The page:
July is National Ice Cream Month, which dates back to 1984 when President Reagan issued a Presidential Proclamation and Congress issued a joint resolution to celebrate this “nutritious and wholesome food.” President Reagan wasn’t alone in referring to ice cream as a nutritious; several others did too during a Congressional hearing in 1977, which was held in response to FDA changing the food standard for ice cream. It’s hard to imagine anyone now referring to ice cream as nutritious — Consumer Report recently contemplated if it could ever be healthy.
But ice cream’s downfall from being considered a nutritious snack or the politics of the ice cream food standard are for another day. Instead, we remember a long retired Jell-o product: Jell-o Ice Cream Powder.
This product offered a no fuss way to make ice cream in your own house. Get a quart of milk and the Jell-o Ice Cream Powder, then mix them together and place the mixture into your favorite hand-cranked ice cream maker (known then as an “ice cream freezer” or just “freezer”). In not much time, you’ve got homemade ice cream, all while toning your arms.
You were not limited to the five flavor offerings: strawberry, vanilla, chocolate, lemon, and unflavored. The Genesee Pure Food Company (eventually now Kraft Foods) has several recipes and tips for making different flavors, which can be found in pamphlets, like this one. Additionally, they recommend the White Mountain Freezer to make this nutritious dessert because it “requires less work … and gives best results.”
This Jell-o product’s origin dates back almost as far as its more famous sibling — Jell-o gelatin. But the ice cream powder is now largely forgotten, such that I cannot find an end marketing date. I suspect the rise of home freezers that could store manufactured ice cream bought at the grocery store caused the downfall of this product.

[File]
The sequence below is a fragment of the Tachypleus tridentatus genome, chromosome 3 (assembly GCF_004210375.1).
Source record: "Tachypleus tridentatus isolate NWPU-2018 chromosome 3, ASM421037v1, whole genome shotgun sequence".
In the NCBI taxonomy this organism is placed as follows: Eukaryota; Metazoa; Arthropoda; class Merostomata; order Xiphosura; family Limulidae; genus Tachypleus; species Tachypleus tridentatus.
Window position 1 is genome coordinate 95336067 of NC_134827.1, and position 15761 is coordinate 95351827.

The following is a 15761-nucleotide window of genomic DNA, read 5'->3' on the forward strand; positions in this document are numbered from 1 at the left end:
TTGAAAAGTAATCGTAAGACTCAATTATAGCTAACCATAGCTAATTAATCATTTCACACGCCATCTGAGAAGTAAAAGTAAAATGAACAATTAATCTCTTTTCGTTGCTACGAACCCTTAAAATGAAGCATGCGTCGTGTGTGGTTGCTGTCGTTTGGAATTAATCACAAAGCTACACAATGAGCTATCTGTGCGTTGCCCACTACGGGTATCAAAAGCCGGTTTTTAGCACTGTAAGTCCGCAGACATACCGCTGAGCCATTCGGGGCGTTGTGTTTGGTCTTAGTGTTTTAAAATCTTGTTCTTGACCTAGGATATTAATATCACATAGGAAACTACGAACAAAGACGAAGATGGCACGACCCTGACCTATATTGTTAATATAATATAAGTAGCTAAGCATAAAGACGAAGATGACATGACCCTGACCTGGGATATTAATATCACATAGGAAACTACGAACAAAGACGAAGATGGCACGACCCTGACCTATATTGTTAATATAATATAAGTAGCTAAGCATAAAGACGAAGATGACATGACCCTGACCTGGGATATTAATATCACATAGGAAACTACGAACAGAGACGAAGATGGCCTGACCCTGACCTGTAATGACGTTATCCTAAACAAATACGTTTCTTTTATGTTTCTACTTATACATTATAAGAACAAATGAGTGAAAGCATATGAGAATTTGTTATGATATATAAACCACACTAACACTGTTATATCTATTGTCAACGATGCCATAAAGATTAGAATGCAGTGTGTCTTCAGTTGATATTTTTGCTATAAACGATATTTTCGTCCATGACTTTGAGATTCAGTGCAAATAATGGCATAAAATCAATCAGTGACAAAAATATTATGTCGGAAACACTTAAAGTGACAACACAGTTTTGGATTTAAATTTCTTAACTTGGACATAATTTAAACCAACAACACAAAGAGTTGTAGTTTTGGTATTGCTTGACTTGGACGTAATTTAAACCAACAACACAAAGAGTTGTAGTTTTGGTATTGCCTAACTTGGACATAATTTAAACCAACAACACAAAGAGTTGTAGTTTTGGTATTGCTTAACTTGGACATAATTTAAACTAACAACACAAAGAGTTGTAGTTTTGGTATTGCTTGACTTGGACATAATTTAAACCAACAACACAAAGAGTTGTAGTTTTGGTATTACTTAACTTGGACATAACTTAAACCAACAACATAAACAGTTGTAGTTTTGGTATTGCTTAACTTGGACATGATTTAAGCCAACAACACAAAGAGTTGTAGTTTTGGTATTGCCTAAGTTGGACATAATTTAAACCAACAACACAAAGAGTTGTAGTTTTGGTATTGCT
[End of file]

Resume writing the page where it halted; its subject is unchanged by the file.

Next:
But what’s the FDA connection here, beyond FDA regulated it as a food product? To be honest, that is the primary connection, but the adventure into this food product was sparked from an FDA seizure in 1943 of “150 cases of assorted flavors of Jell-o Ice Cream Powder.”
The Pure Food and Drug Act of 1906 and the current Food, Drug, and Cosmetic Act requires that a food’s label must include “an accurate statement of the quantity of the contents.” Section 403(e)(2). These products in the 150 cases failed to accurately declare their contents, rather they “were short-weight.” As such, FDA filed a suit against the 150 cases of Jell-o Ice Cream Powder. Sadly no one showed up in court to defend them so they were condemned and became the property of the United States.
Once the U.S. Government wins this type of suit, as it did here, they can destroy the goods or they can sell the goods. FDCA, Section 304(e)(1). From time-to-time, the Government would donate the goods: here giving Jell-o Ice Cream Powder “to various welfare organization” or, in a different case, giving boxes of Cracker Jack to inmates. This type of Government seizure though is largely unheard of now as reflected in FDA’s enforcement summary:
So FDA’s use of their seizure power is much like Jell-o Ice Cream Powder: a thing of the past.